These are the fundamental questions which the students of JNU have been raising along with their own issue of fee hike. The draft of New Education Policy showcases a future where education is going to become even more costly. As a country with a huge socio economic inequality, an affordable quality education is the only way out for the large masses to come out of their poverty and have some level playing field in a society which is highly unleveled. Should the students not voice their opinion about such basic issues? The very fact that people complain and protest is a testimony to democratic values and ideals which the students want to uphold and question the government in return.

The truth however is that no government wants to be questioned. It dislikes its power and authority to be challenged, specially by students, who government wants to be “obedient” and “non-questioning”. The interesting fact that those who are in power now are the same people who protested violently in Gujarat and Bihar during the NavNirmanAandolan of 1974 which started with an issue of mess fee hike only! History repeats itself. 45 years later those protestors who are running the government want the students of today to forget these historical facts about them.

Gladly, public memory doesn’t fade away like that. But sadly what is fading away is a large section of people’s common sense and the idea of being a democratic citizen who keeps questioning the state and fights for a better and progressive society, an ideal which JNU has always proudly stood for since its inception more than half a century ago.

Martand Jha is Senior Research Fellow, School of International Studies, JNU



Countercurrents is answerable only to our readers. Support honest journalism because we have no PLANET B. Subscribe to our Telegram channel


One Comment

  1. David Kennedy says:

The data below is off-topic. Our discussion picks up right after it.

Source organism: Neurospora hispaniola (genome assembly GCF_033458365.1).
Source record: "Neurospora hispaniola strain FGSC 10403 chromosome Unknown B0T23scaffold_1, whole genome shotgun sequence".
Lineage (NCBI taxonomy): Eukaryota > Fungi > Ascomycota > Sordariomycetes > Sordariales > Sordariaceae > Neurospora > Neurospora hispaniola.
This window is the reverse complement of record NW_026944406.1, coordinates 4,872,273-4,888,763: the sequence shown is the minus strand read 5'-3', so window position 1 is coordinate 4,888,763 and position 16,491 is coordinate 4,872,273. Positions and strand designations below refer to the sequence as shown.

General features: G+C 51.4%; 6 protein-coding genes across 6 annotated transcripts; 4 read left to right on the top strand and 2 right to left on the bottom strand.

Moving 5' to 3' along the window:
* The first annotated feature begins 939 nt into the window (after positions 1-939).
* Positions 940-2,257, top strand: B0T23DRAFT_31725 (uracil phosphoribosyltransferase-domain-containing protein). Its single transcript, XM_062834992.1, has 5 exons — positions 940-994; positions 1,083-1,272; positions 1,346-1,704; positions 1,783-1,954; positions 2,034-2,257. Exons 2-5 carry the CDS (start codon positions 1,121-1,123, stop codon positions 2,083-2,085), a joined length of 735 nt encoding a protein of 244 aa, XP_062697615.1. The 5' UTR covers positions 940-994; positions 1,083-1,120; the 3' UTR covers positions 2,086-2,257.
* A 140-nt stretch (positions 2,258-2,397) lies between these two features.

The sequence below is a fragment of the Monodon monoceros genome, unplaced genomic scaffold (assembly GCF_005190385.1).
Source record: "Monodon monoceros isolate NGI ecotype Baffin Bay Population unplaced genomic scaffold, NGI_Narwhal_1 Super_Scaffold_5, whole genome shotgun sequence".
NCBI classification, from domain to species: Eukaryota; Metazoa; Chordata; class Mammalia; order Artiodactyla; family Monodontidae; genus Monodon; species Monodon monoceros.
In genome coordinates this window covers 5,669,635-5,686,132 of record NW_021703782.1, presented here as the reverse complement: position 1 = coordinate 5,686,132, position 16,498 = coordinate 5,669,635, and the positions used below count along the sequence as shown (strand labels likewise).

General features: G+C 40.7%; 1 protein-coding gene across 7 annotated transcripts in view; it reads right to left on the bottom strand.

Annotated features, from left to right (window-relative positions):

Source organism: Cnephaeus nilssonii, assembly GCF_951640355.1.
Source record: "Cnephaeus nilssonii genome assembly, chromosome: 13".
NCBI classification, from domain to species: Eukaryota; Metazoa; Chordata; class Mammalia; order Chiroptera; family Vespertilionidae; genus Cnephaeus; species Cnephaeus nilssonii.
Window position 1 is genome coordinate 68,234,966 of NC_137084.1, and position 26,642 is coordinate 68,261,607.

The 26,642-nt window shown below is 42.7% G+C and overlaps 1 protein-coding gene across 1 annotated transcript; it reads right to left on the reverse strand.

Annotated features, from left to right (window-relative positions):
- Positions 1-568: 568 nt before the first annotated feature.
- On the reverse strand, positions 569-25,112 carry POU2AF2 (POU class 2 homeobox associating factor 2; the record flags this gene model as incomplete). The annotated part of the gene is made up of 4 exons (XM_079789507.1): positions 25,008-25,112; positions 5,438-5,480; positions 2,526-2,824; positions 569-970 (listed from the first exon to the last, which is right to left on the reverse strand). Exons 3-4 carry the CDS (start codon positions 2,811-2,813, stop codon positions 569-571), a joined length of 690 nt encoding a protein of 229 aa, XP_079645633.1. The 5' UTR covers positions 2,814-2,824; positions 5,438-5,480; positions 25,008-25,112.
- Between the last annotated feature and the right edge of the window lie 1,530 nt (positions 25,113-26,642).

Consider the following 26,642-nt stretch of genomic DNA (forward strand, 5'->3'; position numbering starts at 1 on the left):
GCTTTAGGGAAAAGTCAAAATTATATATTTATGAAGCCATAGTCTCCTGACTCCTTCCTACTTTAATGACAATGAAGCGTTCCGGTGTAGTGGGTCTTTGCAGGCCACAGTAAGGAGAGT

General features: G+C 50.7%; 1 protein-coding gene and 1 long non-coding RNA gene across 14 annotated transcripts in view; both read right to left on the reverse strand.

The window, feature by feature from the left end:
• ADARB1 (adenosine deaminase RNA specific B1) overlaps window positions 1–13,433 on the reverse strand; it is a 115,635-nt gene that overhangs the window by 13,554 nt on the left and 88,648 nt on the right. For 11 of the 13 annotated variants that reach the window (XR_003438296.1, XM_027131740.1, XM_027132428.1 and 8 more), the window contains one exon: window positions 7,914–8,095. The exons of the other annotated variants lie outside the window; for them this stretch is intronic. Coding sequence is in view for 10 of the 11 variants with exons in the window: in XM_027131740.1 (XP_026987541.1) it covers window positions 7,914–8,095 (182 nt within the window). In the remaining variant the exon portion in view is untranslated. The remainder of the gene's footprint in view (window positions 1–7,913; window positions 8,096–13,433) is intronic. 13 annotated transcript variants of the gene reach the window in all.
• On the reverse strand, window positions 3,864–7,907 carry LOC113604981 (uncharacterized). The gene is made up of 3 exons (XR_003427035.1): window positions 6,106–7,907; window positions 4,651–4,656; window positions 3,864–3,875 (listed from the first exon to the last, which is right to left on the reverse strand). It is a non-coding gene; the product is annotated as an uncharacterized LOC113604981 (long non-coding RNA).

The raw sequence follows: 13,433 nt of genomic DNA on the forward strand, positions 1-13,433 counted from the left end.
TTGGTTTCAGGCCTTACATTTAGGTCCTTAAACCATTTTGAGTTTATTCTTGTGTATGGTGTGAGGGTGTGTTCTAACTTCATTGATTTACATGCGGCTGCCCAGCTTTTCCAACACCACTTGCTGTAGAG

Ahhh … ! How good to hear the cries of Martand Jha for free education and health care. It takes me back to my early youth in wartime Britain, 1945, and the election of a landslide Labour government under the premiership of a quiet, colourless man, Clement Attlee. How the right-wing forces were horrified. Britain was to be turned into ‘a land fit for heroes’ with full employment, paid holidays, paid sick-leave, good pensions, free education, free healthcare for all, maternity benefits, nationalisation of major industries:the so-called Welfare State.
    And so it was until the days of Margaret Thatcher who, inspired or indoctrinated with the ideas of The Chicago Boys (Milton Friedman et al), rolled back the state, selling off state-owned industries in a fire-sale to her cronies, pulled back on free health care, education, full employment, pensions, holiday entitlements, etc., etc.
    The Welfare State is no more. But still there is money for wars: Falklands, NATO’s Serbia, the War on Terror, Afghanistan, Iraq, Libya, Syria, and so on.
    Now, after so many years, when even Attlee’s old party no longer believes in a ‘welfare state’, with its fair distribution of wealth (in the form of services – the so-called social wage) across all of its peoples, we once again have dreams of a better way of life.
    And so we are back to the bedrock of politics – the battle between capital and labour.
    Democracy should theoretically have put labour in the driving seat, given the overwhelming numbers of the poor, but capital foils this by ensuring it controls the ‘workings’ of democracy; not least in control of the media, advertising, the operation of PR and control of the ‘mass mind’. Needless to say, capital also controls the police and military – the forces of Law and Order by which the capitalist system is maintained and, with beautiful irony, is paid for by taxation of the workers.